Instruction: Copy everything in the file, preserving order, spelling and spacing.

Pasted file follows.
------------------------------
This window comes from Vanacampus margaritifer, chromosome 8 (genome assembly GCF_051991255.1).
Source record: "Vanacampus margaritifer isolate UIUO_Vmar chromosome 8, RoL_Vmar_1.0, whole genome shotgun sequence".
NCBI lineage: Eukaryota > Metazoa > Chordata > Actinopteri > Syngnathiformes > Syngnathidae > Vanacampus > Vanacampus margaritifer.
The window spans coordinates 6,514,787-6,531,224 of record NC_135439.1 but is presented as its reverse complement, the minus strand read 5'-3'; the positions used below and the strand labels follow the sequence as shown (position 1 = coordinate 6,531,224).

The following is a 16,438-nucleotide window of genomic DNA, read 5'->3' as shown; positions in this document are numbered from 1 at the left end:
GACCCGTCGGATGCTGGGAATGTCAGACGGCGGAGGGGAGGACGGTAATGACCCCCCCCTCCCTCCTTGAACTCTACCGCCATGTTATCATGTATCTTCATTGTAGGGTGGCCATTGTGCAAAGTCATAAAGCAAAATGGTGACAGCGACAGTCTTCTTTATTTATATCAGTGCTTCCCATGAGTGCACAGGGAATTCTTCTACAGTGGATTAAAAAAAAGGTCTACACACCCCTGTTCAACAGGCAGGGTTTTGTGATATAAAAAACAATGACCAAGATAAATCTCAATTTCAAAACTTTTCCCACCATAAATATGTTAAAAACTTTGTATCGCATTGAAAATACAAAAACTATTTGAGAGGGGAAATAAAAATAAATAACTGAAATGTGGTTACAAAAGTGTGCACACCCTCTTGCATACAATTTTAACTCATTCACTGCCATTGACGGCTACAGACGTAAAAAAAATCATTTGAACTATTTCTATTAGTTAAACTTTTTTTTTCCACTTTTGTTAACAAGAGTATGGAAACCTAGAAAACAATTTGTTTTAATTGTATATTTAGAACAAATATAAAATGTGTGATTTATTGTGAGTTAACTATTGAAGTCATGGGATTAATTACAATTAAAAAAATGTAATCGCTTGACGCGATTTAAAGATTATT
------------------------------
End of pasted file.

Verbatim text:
This window comes from Vanacampus margaritifer, chromosome 8 (genome assembly GCF_051991255.1).
Source record: "Vanacampus margaritifer isolate UIUO_Vmar chromosome 8, RoL_Vmar_1.0, whole genome shotgun sequence".
NCBI lineage: Eukaryota > Metazoa > Chordata > Actinopteri > Syngnathiformes > Syngnathidae > Vanacampus > Vanacampus margaritifer.
The window spans coordinates 6,514,787-6,531,224 of record NC_135439.1 but is presented as its reverse complement, the minus strand read 5'-3'; the positions used below and the strand labels follow the sequence as shown (position 1 = coordinate 6,531,224).

The following is a 16,438-nucleotide window of genomic DNA, read 5'->3' as shown; positions in this document are numbered from 1 at the left end:
GACCCGTCGGATGCTGGGAATGTCAGACGGCGGAGGGGAGGACGGTAATGACCCCCCCCTCCCTCCTTGAACTCTACCGCCATGTTATCATGTATCTTCATTGTAGGGTGGCCATTGTGCAAAGTCATAAAGCAAAATGGTGACAGCGACAGTCTTCTTTATTTATATCAGTGCTTCCCATGAGTGCACAGGGAATTCTTCTACAGTGGATTAAAAAAAAGGTCTACACACCCCTGTTCAACAGGCAGGGTTTTGTGATATAAAAAACAATGACCAAGATAAATCTCAATTTCAAAACTTTTCCCACCATAAATATGTTAAAAACTTTGTATCGCATTGAAAATACAAAAACTATTTGAGAGGGGAAATAAAAATAAATAACTGAAATGTGGTTACAAAAGTGTGCACACCCTCTTGCATACAATTTTAACTCATTCACTGCCATTGACGGCTACAGACGTAAAAAAAATCATTTGAACTATTTCTATTAGTTAAACTTTTTTTTTCCACTTTTGTTAACAAGAGTATGGAAACCTAGAAAACAATTTGTTTTAATTGTATATTTAGAACAAATATAAAATGTGTGATTTATTGTGAGTTAACTATTGAAGTCATGGGATTAATTACAATTAAAAAAATGTAATCGCTTGACGCGATTTAAAGATTATT